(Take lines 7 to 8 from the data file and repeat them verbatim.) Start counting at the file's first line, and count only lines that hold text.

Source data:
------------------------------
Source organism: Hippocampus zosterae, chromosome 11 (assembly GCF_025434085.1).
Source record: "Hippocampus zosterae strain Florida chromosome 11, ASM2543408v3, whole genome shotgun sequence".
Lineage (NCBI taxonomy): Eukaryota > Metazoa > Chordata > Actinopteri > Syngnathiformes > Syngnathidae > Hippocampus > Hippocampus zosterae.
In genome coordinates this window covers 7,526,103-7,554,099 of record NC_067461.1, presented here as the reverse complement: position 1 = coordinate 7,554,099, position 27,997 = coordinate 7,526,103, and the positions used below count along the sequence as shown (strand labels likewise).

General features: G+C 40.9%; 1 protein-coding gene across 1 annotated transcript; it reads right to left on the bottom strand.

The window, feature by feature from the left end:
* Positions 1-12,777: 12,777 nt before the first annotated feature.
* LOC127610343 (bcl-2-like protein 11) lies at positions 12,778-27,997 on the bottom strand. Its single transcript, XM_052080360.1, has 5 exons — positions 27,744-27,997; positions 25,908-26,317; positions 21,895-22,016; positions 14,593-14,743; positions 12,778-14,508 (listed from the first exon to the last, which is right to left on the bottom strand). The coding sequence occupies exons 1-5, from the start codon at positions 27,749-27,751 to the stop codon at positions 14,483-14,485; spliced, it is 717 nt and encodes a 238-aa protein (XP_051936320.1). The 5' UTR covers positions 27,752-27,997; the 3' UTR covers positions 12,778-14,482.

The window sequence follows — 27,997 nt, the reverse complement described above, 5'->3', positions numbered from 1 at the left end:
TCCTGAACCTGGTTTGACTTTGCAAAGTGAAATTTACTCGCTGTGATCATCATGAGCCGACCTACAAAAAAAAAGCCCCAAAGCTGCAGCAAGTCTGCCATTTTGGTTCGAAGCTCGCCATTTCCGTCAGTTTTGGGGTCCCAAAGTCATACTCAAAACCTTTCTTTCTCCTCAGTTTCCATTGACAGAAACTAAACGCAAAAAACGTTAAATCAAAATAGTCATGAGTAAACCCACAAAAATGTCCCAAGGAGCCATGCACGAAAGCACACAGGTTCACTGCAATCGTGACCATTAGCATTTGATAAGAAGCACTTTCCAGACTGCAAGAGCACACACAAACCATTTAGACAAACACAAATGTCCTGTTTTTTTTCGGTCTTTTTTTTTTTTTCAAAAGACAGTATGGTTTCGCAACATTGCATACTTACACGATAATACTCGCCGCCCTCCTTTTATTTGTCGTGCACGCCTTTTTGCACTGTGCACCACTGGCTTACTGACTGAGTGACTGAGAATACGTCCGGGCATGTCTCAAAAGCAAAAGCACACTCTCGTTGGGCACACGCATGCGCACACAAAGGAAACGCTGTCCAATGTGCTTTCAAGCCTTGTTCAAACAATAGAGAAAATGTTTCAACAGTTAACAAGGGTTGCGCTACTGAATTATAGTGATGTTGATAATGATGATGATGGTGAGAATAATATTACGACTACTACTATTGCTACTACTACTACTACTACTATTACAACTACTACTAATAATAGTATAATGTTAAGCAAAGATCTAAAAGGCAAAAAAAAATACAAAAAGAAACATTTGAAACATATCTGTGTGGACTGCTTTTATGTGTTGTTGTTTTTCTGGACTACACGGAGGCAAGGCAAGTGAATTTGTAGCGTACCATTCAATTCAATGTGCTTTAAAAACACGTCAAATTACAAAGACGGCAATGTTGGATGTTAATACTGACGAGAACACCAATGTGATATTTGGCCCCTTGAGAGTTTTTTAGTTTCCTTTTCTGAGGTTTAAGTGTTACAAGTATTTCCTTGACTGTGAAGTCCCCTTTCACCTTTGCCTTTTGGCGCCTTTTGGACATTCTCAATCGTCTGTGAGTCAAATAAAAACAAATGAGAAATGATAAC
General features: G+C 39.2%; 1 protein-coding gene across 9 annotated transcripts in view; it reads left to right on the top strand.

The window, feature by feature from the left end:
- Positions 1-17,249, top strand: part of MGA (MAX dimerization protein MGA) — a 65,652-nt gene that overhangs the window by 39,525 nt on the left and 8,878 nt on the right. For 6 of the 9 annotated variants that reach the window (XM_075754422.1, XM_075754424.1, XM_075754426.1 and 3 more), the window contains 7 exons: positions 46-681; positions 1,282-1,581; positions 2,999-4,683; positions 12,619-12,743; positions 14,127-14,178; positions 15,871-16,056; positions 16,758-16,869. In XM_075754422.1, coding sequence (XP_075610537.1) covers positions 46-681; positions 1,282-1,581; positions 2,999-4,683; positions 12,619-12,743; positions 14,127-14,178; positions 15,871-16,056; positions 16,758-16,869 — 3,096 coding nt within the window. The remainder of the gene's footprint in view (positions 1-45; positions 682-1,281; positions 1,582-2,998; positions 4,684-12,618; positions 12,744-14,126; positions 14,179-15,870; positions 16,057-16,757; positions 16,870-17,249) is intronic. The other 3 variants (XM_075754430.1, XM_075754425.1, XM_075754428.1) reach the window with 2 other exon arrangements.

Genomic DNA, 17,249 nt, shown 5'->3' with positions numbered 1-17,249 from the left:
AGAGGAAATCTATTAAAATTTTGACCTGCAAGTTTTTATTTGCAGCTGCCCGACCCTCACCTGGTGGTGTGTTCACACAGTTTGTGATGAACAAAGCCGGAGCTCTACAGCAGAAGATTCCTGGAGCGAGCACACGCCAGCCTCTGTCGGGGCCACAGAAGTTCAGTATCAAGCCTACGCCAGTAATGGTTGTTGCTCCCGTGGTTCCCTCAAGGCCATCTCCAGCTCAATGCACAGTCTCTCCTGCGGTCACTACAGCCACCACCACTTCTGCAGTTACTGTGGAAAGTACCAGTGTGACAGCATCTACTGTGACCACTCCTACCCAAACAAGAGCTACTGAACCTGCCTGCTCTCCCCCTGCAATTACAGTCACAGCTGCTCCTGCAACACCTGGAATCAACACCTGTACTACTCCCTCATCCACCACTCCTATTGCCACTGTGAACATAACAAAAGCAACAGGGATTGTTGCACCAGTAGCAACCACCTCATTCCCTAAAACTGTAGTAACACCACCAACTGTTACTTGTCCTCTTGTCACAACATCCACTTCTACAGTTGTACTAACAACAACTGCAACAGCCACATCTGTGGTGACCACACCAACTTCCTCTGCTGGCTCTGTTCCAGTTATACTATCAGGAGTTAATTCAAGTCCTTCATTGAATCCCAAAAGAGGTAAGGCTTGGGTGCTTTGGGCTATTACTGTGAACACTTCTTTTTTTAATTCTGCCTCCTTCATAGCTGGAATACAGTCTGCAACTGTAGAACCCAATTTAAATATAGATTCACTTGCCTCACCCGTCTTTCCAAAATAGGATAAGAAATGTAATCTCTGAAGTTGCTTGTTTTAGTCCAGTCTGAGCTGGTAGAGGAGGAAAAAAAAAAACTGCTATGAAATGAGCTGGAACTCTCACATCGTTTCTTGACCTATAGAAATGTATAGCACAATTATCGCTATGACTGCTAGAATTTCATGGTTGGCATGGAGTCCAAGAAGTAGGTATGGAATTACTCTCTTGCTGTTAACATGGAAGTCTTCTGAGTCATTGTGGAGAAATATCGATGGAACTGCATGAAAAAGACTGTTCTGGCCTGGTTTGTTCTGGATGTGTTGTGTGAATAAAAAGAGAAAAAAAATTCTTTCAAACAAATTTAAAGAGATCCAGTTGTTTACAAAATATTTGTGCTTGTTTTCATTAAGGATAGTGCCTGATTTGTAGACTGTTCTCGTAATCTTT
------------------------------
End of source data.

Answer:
* Positions 1-12,777: 12,777 nt before the first annotated feature.
* LOC127610343 (bcl-2-like protein 11) lies at positions 12,778-27,997 on the bottom strand. Its single transcript, XM_052080360.1, has 5 exons — positions 27,744-27,997; positions 25,908-26,317; positions 21,895-22,016; positions 14,593-14,743; positions 12,778-14,508 (listed from the first exon to the last, which is right to left on the bottom strand). The coding sequence occupies exons 1-5, from the start codon at positions 27,749-27,751 to the stop codon at positions 14,483-14,485; spliced, it is 717 nt and encodes a 238-aa protein (XP_051936320.1). The 5' UTR covers positions 27,752-27,997; the 3' UTR covers positions 12,778-14,482.